IFunding - 3 Investments - 1 equity and 2 debt. One investment is paying on time and on projection.  A ground up development is 3 months behind schedule. The third investment has not gone according to their plan, but I should have never invested in it. That mistake is on me.  ifunding has changed its fee model over 4 times since I joined. That concerns me.

Fundrise - 1 Investment - equity - It is a commercial building at UNC - Chapel Hill, my Alma mater.  Its beating projections by about 5%.  It looks like Fundrise has changed its focus from equity deals to debt deals.  They set it up so you could join "networks" of large developers. I joined quite a few and have not had any correspondence from the networks.  That seems to be dying on the vine.

I agree with Mark that his 4 portals stand out in the crowd.  I would add RealCrowd to that list.

I too have had great experiences with my investments in the Patch of Land portal.  Another excellent crowdfunding portal not mentioned is www.groundfloor.us  I think you'll find their deals and overall due diligence excellent and their communication, like Patch of Land, is also top notch.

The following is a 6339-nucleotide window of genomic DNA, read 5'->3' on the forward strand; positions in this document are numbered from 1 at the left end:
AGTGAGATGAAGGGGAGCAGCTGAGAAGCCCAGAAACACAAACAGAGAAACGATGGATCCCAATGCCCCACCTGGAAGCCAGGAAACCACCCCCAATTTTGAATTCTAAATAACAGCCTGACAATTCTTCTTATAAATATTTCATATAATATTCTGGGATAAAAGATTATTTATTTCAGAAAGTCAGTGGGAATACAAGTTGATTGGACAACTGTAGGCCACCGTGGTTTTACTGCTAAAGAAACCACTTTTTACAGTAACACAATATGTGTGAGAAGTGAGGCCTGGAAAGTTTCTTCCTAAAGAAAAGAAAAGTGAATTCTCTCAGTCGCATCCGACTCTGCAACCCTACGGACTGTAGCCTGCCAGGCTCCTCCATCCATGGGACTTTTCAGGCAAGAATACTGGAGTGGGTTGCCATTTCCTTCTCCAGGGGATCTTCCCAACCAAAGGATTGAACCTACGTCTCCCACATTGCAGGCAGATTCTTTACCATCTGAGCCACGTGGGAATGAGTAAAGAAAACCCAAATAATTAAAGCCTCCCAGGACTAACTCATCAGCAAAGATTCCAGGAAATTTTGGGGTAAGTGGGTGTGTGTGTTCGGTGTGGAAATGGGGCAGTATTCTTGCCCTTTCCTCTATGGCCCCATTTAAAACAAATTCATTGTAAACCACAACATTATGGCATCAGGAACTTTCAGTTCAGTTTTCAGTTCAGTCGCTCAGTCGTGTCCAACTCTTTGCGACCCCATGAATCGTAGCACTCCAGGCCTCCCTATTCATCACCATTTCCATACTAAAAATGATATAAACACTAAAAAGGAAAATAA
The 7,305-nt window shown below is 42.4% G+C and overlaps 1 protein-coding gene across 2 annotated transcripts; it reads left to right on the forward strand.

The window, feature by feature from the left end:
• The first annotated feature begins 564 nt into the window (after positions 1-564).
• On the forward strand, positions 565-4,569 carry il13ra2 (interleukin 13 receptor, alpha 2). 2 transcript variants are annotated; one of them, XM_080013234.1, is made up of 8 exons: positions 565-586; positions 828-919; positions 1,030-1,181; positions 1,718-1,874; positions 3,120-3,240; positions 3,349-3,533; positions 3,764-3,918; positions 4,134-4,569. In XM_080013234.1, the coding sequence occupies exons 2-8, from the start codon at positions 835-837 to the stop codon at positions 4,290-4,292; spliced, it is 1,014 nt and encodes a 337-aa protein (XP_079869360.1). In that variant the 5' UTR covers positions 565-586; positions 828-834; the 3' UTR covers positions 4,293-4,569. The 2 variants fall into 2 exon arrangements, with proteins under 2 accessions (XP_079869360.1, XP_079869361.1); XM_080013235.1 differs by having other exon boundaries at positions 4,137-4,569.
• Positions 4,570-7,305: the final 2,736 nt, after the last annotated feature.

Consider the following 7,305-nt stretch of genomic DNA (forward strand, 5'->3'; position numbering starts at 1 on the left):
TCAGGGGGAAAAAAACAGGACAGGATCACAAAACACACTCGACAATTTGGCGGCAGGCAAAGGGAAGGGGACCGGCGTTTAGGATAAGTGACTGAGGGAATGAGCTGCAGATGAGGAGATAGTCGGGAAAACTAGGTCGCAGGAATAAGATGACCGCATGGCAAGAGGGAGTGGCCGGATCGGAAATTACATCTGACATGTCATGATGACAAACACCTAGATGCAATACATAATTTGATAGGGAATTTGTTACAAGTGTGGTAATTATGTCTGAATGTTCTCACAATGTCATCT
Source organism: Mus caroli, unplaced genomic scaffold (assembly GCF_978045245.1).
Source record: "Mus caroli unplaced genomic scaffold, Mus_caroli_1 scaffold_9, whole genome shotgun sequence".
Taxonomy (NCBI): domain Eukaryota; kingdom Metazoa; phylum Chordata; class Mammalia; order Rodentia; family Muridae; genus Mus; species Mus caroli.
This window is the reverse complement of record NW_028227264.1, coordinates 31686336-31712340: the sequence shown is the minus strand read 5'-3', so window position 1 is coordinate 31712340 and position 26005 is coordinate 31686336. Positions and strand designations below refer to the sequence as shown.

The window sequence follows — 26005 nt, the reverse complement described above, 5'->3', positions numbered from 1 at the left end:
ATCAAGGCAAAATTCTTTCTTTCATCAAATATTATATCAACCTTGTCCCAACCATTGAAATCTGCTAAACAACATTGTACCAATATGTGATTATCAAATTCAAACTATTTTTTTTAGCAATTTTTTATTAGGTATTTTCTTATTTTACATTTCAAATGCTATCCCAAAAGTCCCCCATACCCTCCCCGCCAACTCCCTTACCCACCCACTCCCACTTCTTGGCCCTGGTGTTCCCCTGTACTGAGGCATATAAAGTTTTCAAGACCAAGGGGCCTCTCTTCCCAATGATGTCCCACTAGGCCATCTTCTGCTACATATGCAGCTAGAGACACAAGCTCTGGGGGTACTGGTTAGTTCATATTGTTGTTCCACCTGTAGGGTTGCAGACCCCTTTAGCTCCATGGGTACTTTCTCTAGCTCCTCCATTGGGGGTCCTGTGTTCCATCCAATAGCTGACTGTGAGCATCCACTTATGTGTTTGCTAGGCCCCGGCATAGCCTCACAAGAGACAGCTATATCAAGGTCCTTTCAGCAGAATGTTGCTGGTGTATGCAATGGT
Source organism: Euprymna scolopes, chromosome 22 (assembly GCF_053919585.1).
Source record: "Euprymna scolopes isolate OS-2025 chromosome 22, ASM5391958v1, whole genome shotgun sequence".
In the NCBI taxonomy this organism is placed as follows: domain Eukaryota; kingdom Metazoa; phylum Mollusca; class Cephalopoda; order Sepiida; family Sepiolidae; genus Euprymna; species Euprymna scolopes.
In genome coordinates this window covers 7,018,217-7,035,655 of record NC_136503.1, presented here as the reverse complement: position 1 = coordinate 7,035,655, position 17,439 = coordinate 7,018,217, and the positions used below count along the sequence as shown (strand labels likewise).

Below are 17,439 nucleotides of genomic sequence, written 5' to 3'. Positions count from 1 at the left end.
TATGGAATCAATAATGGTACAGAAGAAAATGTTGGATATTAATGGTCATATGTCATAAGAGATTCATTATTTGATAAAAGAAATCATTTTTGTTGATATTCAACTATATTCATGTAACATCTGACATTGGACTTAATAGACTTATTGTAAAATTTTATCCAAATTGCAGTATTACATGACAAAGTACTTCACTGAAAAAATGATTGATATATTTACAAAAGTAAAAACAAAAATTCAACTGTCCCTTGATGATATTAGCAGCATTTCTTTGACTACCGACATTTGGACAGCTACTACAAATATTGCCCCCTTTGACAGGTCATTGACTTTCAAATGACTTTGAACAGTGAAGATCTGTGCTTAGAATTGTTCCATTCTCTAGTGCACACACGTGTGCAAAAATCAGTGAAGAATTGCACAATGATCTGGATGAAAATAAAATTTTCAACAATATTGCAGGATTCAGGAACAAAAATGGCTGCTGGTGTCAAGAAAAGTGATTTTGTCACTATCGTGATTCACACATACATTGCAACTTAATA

I'm curious - how many state tax returns will you have to file after doing so many of these?

Great feedback.  Thans for sharing.  I have just started a few projects with iFunding --and too soon to tell.

How are these guys funding in NC for non accredited investors? The NC crowdfunding state regulations for non accredited investors was declined by the feds. Thanks, Matt

Great info! Do all of these require qualified investor status to invest with them? 

Thanks for the feedback. I signed up with 4-5 of these sites and have been monitoring the deals but haven't invested yet. I have doing mostly low LTV hard money lending 1st's in CA though HM brokers who source the loans for me. I feel I have a lot more control over my investments doing this vs. crowdfunding. But I have been looking at crowdfunding closely.